In the “conscious deathbed” situation, if I have lived a full, healthy, fullfilling life, then there is one and only one thing I would want to be thinking of, and that is the serene knowledge that I am leaving behind a set of stable, happy, souls who I loved and who loved me, who meant something to me, and to whom I meant something.

    Now, if this is the goal, then throughout my life I should perhaps strive for creating an environment around me so that I can die in this knowledge. It is a life times work – this one moment of death.

    Perhaps there are other, detached, ways of looking at it. Perhaps it is the ultimate escape for some people. Regardless of the outcome of their lifetime’s efforts, perhaps the detached way of looking at it would be to not think of the life behind, but of the knowledge its all over now.

    Great question. Its made me think of how I want to live.

  • the little endian

    Mar 31, 2006 | 10:54 pm

    This reminds me of a line from an old bhajan

    “itnaa to karnaa swaami, jab praan tan se nikle”
    “govind naam booley, jab praan tan se nikle”

  • A dude

    Apr 2, 2006 | 8:52 am

    Can thought be held? Is there death other than that of the body’s? Can death be experienced?

  • KarmaDude

    Apr 4, 2006 | 1:18 pm

    A dude: Can death be experienced?

    To answer that question one would have to go into the domain of after-life, and that is such a grey area, that it makes it a difficult question to answer. What comes to mind is a quote from Epicurus:

    Death is nothing to us; for that which has been dissolved into its elements experiences no sensations, and that which has no sensation is nothing to us.

  • A dude

    Apr 6, 2006 | 1:42 pm

    If there is such a thing as an afterlife, then there can be no death. What we call death then merely becomes a dissolving of old associations and a forming of new ones. This happens even we are,apparently, alive. On the other hand, if death is the end of the “me” as I know myself, it may well turn out to be worthwhile asking if the “me” is indeed real. If it isn’t (and we have all these zen and sadhu jokers saying it isn’t), then there would be no death since we’re talking about the death of something illusory. And if,indeed, the “me” or “I” is real, then where is it to be apprehended? How indeed did the associations arise? And where indeed do they subside?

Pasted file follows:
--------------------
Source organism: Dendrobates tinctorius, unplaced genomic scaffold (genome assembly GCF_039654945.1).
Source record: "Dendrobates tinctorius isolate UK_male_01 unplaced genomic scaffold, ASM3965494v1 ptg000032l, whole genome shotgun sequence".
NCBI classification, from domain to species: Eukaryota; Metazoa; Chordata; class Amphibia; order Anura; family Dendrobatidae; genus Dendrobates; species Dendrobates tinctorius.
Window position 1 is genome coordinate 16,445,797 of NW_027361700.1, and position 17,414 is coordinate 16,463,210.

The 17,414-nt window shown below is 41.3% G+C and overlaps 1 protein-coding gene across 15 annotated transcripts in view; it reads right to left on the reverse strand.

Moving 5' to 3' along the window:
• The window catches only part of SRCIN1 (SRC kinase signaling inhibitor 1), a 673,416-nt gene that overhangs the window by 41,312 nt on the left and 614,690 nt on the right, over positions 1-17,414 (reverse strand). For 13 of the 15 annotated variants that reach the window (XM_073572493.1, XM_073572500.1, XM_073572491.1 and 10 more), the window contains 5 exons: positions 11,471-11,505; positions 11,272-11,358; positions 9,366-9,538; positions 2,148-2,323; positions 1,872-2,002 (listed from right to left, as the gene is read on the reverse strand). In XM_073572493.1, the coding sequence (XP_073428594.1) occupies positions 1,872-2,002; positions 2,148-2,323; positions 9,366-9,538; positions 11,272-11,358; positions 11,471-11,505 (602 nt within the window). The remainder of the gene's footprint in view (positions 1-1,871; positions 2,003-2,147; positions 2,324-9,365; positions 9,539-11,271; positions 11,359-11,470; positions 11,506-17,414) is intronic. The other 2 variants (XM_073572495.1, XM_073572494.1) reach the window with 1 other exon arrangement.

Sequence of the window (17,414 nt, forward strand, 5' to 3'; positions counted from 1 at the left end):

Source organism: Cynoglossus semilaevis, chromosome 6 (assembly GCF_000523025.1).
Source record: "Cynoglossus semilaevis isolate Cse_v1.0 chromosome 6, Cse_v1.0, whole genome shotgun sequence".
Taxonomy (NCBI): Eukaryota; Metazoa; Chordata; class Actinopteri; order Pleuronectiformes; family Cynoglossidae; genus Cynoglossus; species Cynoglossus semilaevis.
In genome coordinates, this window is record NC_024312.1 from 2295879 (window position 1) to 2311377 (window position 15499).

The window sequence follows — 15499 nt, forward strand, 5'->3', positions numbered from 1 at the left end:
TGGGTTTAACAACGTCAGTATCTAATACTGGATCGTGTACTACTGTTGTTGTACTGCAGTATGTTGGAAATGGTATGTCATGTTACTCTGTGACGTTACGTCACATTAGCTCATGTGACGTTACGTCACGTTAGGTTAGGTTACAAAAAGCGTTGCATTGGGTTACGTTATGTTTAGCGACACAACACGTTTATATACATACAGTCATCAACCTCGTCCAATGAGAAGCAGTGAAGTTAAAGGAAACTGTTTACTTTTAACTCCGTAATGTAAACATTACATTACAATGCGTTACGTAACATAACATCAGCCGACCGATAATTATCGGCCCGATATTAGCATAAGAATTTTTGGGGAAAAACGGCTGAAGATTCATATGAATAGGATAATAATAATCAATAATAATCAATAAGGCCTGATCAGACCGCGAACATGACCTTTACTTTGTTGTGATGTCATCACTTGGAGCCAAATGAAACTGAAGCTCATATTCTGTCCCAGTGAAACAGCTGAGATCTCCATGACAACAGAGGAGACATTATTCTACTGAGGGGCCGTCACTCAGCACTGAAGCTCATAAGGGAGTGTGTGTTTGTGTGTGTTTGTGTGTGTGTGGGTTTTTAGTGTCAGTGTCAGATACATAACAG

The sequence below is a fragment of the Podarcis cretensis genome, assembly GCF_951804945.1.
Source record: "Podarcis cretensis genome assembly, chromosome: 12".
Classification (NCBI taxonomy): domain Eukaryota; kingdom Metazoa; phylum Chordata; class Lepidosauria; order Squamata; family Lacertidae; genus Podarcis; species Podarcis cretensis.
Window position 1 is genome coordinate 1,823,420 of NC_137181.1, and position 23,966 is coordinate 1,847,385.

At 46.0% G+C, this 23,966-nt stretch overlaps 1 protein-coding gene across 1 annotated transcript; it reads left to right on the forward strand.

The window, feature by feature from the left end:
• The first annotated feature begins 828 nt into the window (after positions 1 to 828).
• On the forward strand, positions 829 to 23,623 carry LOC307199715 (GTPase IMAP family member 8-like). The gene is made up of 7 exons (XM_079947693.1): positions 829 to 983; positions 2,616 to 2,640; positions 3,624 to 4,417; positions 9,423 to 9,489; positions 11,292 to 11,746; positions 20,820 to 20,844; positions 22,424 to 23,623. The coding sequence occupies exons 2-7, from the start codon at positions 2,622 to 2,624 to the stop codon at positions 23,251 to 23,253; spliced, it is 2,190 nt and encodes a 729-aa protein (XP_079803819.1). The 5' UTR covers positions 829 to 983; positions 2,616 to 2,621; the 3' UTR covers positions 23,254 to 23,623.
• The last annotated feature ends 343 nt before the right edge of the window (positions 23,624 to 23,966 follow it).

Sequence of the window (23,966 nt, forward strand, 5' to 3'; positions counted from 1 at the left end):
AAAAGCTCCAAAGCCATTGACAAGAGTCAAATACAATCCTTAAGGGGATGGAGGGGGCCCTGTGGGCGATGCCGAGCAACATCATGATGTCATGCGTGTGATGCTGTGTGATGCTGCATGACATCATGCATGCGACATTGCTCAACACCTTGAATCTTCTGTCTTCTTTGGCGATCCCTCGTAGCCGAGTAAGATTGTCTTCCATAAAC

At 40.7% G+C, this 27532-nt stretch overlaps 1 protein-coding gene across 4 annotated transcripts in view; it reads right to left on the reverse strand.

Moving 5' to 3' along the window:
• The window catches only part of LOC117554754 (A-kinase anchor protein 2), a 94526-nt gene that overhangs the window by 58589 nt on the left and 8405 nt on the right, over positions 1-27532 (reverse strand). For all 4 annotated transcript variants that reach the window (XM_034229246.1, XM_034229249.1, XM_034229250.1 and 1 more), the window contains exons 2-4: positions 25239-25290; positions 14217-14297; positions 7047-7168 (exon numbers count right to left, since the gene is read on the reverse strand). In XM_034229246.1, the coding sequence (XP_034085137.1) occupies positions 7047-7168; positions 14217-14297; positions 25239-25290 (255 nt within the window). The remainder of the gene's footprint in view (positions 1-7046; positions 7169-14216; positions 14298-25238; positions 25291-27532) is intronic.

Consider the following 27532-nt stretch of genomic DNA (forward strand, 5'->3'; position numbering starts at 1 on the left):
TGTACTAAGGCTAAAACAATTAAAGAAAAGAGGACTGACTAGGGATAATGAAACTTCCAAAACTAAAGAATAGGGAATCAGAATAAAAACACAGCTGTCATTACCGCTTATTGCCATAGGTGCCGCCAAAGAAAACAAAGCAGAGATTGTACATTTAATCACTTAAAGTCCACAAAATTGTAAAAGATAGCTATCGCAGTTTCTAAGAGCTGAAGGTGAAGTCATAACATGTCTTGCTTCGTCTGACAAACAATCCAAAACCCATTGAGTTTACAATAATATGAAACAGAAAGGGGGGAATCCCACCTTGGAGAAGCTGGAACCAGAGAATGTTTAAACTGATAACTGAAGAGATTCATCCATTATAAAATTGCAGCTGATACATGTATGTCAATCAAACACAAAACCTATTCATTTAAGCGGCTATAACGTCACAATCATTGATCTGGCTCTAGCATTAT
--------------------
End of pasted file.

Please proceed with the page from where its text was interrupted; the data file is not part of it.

• Amit

    Apr 7, 2006 | 5:50 am

    I always maintain the thought that there is no death, only a continuing journey of I the soul.

    The body may “die” but “I” as in me, my consciousness, my experience, my love, my feelings, all travel me with on the journey. Why then can’t I remember then from past lives? Because they are deep in the subconscious and to access those takes practise.

    Death also suggests a linear framework of time, something which I refuse to believe. To me, time is a single moment. A giant event happening in an instant, sound like a paradox? It is! One of the great ingenuities or Gods magnificent creation. The “me” in 10 years as I percieve it, is actually happening now, in this very moment in another layer of space and time. Therefore, there is no death, there cannot be in a moment.

    One of my favorite peoms that illustrates this is one by William Blake: “To see a world in a grain of sand,
    and heaven in a wild flower, Hold infinity in the palm of your hand and eternity in an hour.”

    Within this construct, our perception is limited, but I’ve always believed that in scientific terms, the Universe is 15 billion years old, but to God, it’s just a cosmic moment. 🙂

  • srini

    May 8, 2006 | 9:07 am

    Very original and interesting thoughts.
    There is a book , Autobiography Of a Yogi, by Paramahansa Yogananda. I have found it very informative.
    The author speaks with authority on the topic, and very logically.
    Each one lives with his/her belief. And dies with it. There is a proverb in Kannada language. “Tanu saya beku, swarga padeya beku” which means one has to die to experience heaven”
    Any takers?